Castle Crashers
By Andrew Raub Tuesday, 7 Oct 2008

In 2004, a little development team by the name of The Behemoth released a little flash game called Alien Hominid. Eventually it was made into a full fledged game and released on GameCube and PS2. Featuring cartoon styled 2D graphics and classic run-n-gun game play, The Behemoth created a gem of nostalgia and humor.

Here we are in 2008, and The Behemoth has struck again, this time with a game that is reminiscent of beat-em-up and hack-n-slash games like Final Fight or Golden Axe. Featuring the same style cartoon graphics and character design, Castle Crashers looks like Alien Hominid set in medieval times.

Graphically, the game is very well done. The characters are colorful and fluid, and animations are smooth and exaggerated. The presentation is a mixed bag of grim brutality and whimsical humor. There is plenty of violence, but it is comical rather than offensive. The player characters are fairly generic, varying mostly in color. The enemies are more varied; standard enemies range from goblin like creatures to black armored cone head knights, to creepy panda bears. Bosses are anywhere from regular sized to massive screen filling hulks. The bosses are clever and humorous, particularly the Catfish and giant ear of corn bosses. Yes, you will fight a giant ear of corn.

The music in the game is a great mix of epic battle tunes, lighthearted medieval fare, and funky synthesized melodies. Generally the music fits in well with the levels and keeps the game anything but boring.

Although on the surface Castle Crashers looks similar to Alien Hominid, the two share very little in the game play department. Castle Crashers is essentially a side scrolling beat-em-up. The levels are fairly straightforward, and the main goal is simply to push through the onslaught of enemy combatants. Levels are made up of a number of stages, generally climaxed by one of the zany bosses. After beating levels, players can revisit any stage.

The arsenal includes loads of weapons as well as magic and items. The weapons range from simple swords to giant, bloody blades to twigs and fish. Different weapons provide different stat bonuses. Each character has its own magic style, but they all work somewhat similarly. For example, the orange knight has flame based magic, and the blue knight has ice based magic. Holding down the R trigger put the character into magic mode. The Y button activates the main magic attack, which is generally a large area attack that can hit multiple enemies. The orange knight sense out a large blast of fire, and the blue knight summons large ice chunks to crash into the ground. Using the B button fires off a projectile that can hit one enemy, but usually does more damage. The A button allows for a jumping magic attack that is good for getting out of a tight spot. Items include bombs as well as a bow and a boomerang. Survival in this game will require good use of each of these attacks.

Some good RPG elements are in place to keep the game fresh as it progresses. Gaining experience points from attacking enemies, players level up and gain the ability to boost their stats. Each character has its own strength, magic, defense/health, and agility stats. As these stats increase, the player becomes more powerful and it is especially noticeable when returning to earlier stages. The magic stat has several steps that, when reached, provide new/better magic. That stat system is pretty customizable, so players can create a heavy magic use, or a brutish warrior. But the game is designed to require a range of styles, so it will never be an easy cruise if you stick to one style.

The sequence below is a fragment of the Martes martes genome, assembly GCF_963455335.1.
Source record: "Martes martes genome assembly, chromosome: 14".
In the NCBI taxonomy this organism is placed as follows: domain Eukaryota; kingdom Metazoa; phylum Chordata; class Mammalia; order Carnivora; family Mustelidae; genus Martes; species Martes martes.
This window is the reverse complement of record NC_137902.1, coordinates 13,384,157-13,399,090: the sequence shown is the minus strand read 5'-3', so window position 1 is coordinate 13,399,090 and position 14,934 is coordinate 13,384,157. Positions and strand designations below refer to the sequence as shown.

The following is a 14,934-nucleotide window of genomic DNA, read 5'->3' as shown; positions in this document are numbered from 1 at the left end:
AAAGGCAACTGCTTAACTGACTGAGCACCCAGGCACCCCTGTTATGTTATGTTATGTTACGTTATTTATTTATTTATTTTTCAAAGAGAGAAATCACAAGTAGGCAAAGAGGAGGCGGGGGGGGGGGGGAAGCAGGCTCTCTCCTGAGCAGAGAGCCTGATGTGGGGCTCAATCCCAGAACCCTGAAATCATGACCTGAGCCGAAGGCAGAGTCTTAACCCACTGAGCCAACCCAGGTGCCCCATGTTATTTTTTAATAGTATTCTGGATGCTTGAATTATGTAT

Castle Crashers supports up to four players, allowing for dynamic parties of friends. The action can get a bit hectic with this many players, but it’s definitely more fun than going solo. One of my few gripes with Castle Crashers is how multiplayer is handled. Each player will need a Xbox Live profile, no guest accounts. This makes it slightly more of a pain to just get into the game and start bashing skulls. Second, the characters aren’t shared between players. My level 45 orange knight is usable only by my profile, so anyone else wanting to play as an orange knight will start at level 1 (but you can’t have two of the same character playing at a time). If you have friends to play with often, this might not be so bad. But when you only occasionally play, it becomes a pain. It makes it difficult to sample the many characters available. It would be really nice if character stats were a game wide thing and not a profile specific thing. Online multiplayer is available, but many gamers have complained that it is shaky at best. A patch is supposed to be coming in the future to fix this, but in the mean time it may be difficult to play online.

Despite the flaws in the online department, Castle Crashers is a blast to play alone or with friends. There is plenty of humor and there is no doubt that to the developers this game was a labor of love. There is plenty of replay value as the game is just plain fun. Revisiting levels hardly gets old, and with friends to play with the fun keeps going.


2 Responses to “Castle Crashers”

  1. Zach Patterson Says:

    it’s games like this that make me really want a 360. i really liked alien hominid and i don’t know why i don’t own a copy of it (might have to grab an old GC copy while they are still a dime a dozen). but yeah, the live arcade continues to be the most compelling reason to get a 360. i gotta play this with you sometime.

  2. Chris Derosa Says:

    Hey a review I’ve been meaning to do. I almost did an Arcade Summer Special but I never got Rearmed. Yea this is pretty great.

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